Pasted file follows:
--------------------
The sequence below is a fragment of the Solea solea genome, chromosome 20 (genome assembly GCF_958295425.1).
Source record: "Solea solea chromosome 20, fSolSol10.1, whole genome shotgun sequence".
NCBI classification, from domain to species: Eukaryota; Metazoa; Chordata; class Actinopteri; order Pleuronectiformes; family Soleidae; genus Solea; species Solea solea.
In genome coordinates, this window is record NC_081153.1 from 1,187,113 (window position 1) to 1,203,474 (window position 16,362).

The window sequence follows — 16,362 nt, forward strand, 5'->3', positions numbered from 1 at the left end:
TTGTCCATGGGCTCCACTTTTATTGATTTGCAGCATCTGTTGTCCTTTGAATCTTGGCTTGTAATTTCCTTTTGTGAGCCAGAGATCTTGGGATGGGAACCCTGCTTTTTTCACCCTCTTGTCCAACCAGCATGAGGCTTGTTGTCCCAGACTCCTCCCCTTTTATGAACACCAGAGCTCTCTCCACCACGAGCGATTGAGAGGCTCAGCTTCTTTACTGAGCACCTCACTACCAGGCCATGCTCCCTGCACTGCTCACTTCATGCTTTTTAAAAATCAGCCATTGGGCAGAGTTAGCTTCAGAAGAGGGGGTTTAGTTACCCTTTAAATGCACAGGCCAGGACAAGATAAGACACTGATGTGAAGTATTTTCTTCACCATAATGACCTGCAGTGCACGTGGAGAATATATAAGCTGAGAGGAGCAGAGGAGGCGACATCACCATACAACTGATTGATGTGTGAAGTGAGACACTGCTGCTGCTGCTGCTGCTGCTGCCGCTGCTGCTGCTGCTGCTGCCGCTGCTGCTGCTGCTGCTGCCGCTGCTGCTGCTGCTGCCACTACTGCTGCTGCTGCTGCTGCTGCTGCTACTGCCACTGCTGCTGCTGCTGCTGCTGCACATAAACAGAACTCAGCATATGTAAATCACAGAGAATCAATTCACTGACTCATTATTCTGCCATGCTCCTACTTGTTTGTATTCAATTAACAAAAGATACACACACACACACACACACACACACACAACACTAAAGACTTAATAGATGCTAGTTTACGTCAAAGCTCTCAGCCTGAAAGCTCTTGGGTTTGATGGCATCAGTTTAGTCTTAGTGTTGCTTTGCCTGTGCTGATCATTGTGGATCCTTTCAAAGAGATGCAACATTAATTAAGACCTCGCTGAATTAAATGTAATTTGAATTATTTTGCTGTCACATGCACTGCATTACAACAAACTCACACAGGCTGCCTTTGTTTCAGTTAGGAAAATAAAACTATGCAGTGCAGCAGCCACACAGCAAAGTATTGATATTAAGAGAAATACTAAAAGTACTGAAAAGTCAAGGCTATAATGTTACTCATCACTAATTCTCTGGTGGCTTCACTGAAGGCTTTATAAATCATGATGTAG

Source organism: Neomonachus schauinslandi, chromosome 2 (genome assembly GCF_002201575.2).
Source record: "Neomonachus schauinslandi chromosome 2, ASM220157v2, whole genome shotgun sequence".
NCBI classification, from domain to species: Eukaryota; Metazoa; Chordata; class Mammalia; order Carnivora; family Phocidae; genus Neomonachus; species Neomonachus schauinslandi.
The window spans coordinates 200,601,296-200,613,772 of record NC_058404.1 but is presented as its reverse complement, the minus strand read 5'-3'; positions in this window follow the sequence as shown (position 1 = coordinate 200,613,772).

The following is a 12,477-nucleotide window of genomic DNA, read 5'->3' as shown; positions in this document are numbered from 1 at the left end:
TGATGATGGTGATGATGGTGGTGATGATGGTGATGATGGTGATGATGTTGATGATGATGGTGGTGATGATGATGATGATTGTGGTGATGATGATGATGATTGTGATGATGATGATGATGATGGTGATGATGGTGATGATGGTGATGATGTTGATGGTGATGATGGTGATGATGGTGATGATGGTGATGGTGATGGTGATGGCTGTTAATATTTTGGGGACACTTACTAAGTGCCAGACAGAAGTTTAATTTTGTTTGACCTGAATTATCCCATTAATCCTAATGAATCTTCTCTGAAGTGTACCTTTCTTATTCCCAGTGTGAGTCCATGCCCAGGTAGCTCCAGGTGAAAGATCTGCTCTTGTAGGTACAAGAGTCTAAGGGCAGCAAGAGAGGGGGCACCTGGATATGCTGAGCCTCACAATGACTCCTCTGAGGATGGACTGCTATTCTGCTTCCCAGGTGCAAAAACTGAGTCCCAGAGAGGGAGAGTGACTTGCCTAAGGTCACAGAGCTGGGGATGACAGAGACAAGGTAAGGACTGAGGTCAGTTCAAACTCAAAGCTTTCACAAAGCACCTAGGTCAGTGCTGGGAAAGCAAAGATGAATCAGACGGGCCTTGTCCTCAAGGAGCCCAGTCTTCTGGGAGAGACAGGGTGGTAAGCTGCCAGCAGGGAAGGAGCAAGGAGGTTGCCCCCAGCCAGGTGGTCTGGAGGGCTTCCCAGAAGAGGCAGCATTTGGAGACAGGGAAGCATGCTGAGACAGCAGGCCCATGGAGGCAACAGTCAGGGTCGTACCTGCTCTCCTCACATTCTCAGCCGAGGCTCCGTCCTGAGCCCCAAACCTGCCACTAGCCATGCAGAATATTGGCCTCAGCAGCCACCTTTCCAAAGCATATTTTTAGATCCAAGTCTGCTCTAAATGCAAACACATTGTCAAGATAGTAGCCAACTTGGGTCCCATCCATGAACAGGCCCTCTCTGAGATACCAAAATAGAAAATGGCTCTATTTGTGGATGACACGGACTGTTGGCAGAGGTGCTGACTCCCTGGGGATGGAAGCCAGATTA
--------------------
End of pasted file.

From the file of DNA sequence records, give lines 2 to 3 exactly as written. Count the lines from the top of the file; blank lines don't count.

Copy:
Source record: "Solea solea chromosome 20, fSolSol10.1, whole genome shotgun sequence".
NCBI classification, from domain to species: Eukaryota; Metazoa; Chordata; class Actinopteri; order Pleuronectiformes; family Soleidae; genus Solea; species Solea solea.